Every step taken towards making a stolen phone less usable makes stealing them less profitable, and so reduces crime. Good news.
Rating: 5 Votes
32 months ago

So at any time they could track a non-stolen phone?


Yes, but not because of this.

The database will only contain the IMEI of devices that have been reported stolen.

If your phone isn't stolen/lost, then it's not in the database.

That doesn't mean that your carrier can't track you anyway, they pretty much have to do that in order to provide you with service.

----------

IN THE SAME WAY. OMG YOU CAN DO THAT? YOU CAN ABUSE ONE SYSTEM LIKE YOU ABUSE ANY OTHER SYSTEM? THAT'S POSSIBLE????
God, stop arguing for the sake of arguing. It can be abused under the same premise that current phone registries are abused. IT'S JUST ANOTHER SOURCE FOR ABUSE.


How is it?

You keep ignoring the key point:

The database only contains IMEIs of stolen devices

The device that you have in your pocket right now isn't going to be in the database unless it's stolen.

i.e. they cannot ever track you using this database

I'd be very happy for the authorities to track down whoever stole my phone.

In the event that the phone is recovered, it would be removed from the database by contacting your carrier (if they didn't remove it, then it wouldn't work!).

In that event, your phone is no longer on the database, so you can put your tinfoil hat back in the cupboard.

As has been said repeatedly, the carriers and phone manufacturers already have the IMEIs of the devices people are using for obvious reasons. All that's new here is that someone's creating a database that says "these devices have been reported lost or stolen" - nothing more, nothing less. There's nothing in this database that cannot be found in a more convenient place by the carriers or the government. What do you think is going to happen?

"You had an iPhone 4S stolen last week - off to Guantanamo bay"
Rating: 4 Votes
32 months ago

Why would you need to do that if you have access to the list or can add numbers to the list without the carriers even knowing? It seems like the system will allow local police to access and amend the list to their liking, and not vice versa with the carriers in charge of who gets shut down.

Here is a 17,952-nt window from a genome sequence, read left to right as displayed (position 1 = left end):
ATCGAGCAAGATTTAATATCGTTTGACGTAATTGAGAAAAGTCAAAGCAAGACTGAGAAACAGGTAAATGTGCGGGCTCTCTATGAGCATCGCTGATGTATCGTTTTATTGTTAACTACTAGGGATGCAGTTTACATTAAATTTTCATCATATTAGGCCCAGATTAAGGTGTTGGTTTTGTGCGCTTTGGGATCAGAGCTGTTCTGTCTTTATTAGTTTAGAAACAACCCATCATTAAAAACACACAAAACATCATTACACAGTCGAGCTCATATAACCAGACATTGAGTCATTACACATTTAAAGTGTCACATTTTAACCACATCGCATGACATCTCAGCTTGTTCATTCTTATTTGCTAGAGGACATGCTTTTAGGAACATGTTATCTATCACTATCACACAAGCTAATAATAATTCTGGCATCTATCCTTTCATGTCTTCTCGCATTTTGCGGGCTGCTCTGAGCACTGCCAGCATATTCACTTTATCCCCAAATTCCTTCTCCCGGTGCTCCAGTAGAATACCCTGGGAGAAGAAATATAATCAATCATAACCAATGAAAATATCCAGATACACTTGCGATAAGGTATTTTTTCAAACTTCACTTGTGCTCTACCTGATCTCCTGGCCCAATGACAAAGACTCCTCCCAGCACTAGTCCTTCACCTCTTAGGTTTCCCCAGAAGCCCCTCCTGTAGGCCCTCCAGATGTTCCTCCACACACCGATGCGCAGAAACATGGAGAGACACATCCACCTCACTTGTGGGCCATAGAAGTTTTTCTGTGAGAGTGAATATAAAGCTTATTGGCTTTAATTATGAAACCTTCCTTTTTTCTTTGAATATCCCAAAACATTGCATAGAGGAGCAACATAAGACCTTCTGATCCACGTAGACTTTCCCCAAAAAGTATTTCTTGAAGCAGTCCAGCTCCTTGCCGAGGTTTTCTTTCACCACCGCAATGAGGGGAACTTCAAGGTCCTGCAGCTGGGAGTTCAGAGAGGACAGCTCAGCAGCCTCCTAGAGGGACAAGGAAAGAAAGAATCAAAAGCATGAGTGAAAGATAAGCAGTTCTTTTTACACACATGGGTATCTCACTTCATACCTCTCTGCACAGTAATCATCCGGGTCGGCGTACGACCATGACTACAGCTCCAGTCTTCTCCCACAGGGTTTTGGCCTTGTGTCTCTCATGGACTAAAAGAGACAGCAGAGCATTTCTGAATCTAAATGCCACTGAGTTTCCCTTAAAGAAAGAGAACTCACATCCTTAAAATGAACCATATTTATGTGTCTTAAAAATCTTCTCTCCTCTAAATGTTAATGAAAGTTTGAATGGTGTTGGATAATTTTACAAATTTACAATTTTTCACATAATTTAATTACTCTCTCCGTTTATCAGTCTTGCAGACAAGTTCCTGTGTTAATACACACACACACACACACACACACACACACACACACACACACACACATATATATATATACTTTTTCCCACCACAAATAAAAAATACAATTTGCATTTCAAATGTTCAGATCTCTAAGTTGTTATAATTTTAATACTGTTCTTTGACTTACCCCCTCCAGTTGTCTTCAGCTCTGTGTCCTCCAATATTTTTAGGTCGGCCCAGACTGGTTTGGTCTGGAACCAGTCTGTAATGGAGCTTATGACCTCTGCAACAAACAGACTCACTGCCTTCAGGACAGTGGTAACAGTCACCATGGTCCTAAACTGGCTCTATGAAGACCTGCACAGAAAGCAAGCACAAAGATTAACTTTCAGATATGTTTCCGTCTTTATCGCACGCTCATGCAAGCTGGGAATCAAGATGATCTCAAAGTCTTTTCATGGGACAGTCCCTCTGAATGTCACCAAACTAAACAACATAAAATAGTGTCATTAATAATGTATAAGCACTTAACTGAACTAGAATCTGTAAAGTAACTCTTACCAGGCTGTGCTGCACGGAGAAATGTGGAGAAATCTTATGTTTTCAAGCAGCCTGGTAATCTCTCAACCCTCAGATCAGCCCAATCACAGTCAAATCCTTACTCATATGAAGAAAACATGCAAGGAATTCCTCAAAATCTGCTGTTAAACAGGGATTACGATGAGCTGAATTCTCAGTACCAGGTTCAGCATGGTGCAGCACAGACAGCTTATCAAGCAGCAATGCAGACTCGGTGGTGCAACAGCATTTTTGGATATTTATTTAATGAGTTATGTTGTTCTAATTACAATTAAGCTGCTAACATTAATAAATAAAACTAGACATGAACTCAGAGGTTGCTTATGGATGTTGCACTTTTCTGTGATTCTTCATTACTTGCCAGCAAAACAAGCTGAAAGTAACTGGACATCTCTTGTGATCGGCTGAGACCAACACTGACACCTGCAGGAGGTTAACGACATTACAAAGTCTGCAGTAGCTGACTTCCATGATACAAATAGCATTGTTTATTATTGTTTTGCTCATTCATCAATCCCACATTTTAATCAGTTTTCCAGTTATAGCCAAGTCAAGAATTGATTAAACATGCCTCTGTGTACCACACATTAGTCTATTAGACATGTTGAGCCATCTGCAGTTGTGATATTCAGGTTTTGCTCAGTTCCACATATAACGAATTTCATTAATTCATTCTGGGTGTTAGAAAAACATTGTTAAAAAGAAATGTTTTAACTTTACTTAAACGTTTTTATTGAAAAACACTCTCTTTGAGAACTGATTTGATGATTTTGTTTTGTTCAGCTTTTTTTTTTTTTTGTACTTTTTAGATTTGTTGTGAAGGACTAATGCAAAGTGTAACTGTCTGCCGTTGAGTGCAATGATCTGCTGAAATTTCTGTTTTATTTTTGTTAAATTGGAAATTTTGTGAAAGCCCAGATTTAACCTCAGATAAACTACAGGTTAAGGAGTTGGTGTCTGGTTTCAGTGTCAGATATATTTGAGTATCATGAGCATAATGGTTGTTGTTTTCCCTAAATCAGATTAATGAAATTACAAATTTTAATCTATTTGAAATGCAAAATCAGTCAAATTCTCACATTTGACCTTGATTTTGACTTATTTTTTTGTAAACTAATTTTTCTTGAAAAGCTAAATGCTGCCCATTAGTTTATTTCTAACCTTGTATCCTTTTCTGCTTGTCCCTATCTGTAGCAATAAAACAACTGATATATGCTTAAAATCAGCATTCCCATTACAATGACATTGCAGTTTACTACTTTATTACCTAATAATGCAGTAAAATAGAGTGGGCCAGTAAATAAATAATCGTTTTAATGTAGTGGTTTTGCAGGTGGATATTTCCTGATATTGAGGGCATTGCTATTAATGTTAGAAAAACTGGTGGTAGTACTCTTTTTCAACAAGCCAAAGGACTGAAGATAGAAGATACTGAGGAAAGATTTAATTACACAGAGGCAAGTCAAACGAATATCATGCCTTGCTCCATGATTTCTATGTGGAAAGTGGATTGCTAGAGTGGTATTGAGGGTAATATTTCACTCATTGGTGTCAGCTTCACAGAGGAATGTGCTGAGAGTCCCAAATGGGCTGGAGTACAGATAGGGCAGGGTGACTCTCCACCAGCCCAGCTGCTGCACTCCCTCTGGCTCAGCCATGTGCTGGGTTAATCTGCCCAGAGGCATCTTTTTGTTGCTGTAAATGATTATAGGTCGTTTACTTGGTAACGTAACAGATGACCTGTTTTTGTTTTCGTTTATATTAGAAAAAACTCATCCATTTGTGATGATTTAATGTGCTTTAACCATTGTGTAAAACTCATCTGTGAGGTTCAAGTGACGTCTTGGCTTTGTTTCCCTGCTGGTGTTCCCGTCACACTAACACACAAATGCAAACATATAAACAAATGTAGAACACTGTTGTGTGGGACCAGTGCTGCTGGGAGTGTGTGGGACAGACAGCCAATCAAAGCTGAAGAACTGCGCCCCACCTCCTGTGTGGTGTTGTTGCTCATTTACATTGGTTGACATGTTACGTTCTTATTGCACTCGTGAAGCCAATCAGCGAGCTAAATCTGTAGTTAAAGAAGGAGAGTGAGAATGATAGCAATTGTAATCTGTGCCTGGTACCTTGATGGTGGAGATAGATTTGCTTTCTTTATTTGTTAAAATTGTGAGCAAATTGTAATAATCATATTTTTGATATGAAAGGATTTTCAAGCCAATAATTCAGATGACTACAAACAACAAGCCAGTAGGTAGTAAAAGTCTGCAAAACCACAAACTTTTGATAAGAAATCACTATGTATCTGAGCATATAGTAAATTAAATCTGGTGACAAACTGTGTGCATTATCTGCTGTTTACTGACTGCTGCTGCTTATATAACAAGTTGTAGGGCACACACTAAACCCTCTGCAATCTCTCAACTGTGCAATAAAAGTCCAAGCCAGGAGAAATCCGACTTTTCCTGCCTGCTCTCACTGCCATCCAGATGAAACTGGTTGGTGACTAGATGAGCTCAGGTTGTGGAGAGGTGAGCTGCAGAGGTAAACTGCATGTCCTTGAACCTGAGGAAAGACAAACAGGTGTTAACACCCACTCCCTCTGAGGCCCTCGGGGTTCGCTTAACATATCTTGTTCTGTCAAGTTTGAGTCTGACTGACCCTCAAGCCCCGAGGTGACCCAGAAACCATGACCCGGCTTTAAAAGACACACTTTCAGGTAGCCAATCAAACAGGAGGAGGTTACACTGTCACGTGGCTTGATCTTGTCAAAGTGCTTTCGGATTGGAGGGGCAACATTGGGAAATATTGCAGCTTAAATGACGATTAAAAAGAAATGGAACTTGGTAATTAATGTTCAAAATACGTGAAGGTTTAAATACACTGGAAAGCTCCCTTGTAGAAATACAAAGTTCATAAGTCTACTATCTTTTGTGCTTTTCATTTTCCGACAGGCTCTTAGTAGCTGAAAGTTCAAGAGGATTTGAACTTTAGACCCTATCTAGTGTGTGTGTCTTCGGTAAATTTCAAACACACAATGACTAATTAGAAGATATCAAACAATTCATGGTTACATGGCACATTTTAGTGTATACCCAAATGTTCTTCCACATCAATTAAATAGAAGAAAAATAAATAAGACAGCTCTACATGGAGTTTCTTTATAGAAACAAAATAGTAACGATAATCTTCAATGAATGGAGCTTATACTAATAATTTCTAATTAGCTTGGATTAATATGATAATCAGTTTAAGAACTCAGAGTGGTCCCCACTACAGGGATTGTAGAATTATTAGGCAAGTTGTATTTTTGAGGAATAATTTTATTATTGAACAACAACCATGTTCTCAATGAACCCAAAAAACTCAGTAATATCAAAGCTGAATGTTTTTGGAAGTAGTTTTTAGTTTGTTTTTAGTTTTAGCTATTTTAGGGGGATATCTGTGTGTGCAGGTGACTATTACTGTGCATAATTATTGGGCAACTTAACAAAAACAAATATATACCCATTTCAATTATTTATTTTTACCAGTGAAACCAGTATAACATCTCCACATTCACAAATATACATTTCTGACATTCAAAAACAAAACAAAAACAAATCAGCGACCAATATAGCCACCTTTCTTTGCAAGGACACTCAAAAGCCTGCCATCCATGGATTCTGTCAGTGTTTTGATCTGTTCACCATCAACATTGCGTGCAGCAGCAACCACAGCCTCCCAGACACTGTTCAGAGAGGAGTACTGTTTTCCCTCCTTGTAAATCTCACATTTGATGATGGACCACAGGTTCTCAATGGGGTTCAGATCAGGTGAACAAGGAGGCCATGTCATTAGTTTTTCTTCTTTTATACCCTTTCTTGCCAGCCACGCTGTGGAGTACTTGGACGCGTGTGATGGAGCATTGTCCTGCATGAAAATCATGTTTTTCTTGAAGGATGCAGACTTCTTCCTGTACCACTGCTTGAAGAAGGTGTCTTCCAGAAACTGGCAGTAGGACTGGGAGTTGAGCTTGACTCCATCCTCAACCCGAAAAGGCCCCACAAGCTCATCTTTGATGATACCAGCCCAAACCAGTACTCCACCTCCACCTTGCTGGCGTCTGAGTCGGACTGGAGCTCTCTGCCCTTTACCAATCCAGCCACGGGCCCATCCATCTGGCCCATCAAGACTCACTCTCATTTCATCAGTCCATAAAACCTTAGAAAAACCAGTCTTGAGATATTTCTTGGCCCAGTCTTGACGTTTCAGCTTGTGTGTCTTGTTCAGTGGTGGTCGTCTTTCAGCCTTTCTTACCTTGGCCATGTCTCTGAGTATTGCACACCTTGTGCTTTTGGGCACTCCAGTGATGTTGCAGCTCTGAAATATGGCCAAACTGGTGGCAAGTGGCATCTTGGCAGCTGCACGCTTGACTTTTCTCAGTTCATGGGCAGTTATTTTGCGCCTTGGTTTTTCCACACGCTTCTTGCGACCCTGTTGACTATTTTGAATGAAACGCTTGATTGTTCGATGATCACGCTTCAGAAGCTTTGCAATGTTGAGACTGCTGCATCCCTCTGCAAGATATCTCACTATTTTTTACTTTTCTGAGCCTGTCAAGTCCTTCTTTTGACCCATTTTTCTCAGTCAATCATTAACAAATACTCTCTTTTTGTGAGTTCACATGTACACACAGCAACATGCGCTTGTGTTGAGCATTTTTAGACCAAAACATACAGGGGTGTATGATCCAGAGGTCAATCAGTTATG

The database would not allow that to happen. It would require a link back to a carrier, so that the carrier could remove a device from the database if it was recovered and the customer requested that the device be removed from the database.

When a device is reported lost or stolen, it's not always going to be gone forever. It might be that the customer finds it at the back of their sofa an hour after reporting it lost! The system must be flexible enough to deal with that.

Even if the police could access the list, they'd need to know the customer's IMEI - obtaining that would require just as much legal work as going through a legitimate channel to block the customer's device/service. If they did block the device in this manner, the customer could have the block removed in just a few minutes with a single call to their carrier. Other methods of disabling the service would be longer lasting and much simpler to implement.
Rating: 4 Votes
32 months ago

Because it's a more direct and targeted approach. You still need a court order to shut down towers at the moment.


But you don't need a court order to phone up a customer's carrier, impersonate them and report their phone stolen?

You could do far more effective things if you're prepared to be that illegal.

Why not just phone the carrier and cancel the contract instantly? It would be a lot harder for a customer to reverse that in a short period of time.
Rating: 4 Votes